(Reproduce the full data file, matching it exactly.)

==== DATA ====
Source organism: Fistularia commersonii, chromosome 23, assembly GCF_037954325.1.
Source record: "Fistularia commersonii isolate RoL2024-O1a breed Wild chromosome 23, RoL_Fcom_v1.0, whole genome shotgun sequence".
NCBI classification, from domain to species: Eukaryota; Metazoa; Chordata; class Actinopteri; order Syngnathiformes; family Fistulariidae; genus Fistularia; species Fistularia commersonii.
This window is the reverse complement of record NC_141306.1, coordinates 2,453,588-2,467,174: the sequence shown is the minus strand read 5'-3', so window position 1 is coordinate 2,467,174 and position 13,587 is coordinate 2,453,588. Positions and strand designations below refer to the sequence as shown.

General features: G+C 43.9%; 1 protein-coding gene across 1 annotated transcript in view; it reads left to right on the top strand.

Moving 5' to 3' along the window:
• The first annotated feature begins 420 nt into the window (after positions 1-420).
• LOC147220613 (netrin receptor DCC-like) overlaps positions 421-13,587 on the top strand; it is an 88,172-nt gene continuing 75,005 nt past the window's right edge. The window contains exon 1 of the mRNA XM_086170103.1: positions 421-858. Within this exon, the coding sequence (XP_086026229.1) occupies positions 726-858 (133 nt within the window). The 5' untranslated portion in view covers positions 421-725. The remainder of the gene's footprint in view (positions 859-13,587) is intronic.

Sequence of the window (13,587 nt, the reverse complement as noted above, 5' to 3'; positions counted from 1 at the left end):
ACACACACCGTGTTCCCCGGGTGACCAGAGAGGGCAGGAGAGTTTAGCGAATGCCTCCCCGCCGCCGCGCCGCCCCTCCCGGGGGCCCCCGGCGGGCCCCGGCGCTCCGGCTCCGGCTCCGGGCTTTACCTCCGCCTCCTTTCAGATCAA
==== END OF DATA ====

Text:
Source organism: Fistularia commersonii, chromosome 23, assembly GCF_037954325.1.
Source record: "Fistularia commersonii isolate RoL2024-O1a breed Wild chromosome 23, RoL_Fcom_v1.0, whole genome shotgun sequence".
NCBI classification, from domain to species: Eukaryota; Metazoa; Chordata; class Actinopteri; order Syngnathiformes; family Fistulariidae; genus Fistularia; species Fistularia commersonii.
This window is the reverse complement of record NC_141306.1, coordinates 2,453,588-2,467,174: the sequence shown is the minus strand read 5'-3', so window position 1 is coordinate 2,467,174 and position 13,587 is coordinate 2,453,588. Positions and strand designations below refer to the sequence as shown.

General features: G+C 43.9%; 1 protein-coding gene across 1 annotated transcript in view; it reads left to right on the top strand.

Moving 5' to 3' along the window:
• The first annotated feature begins 420 nt into the window (after positions 1-420).
• LOC147220613 (netrin receptor DCC-like) overlaps positions 421-13,587 on the top strand; it is an 88,172-nt gene continuing 75,005 nt past the window's right edge. The window contains exon 1 of the mRNA XM_086170103.1: positions 421-858. Within this exon, the coding sequence (XP_086026229.1) occupies positions 726-858 (133 nt within the window). The 5' untranslated portion in view covers positions 421-725. The remainder of the gene's footprint in view (positions 859-13,587) is intronic.

Sequence of the window (13,587 nt, the reverse complement as noted above, 5' to 3'; positions counted from 1 at the left end):
ACACACACCGTGTTCCCCGGGTGACCAGAGAGGGCAGGAGAGTTTAGCGAATGCCTCCCCGCCGCCGCGCCGCCCCTCCCGGGGGCCCCCGGCGGGCCCCGGCGCTCCGGCTCCGGCTCCGGGCTTTACCTCCGCCTCCTTTCAGATCAA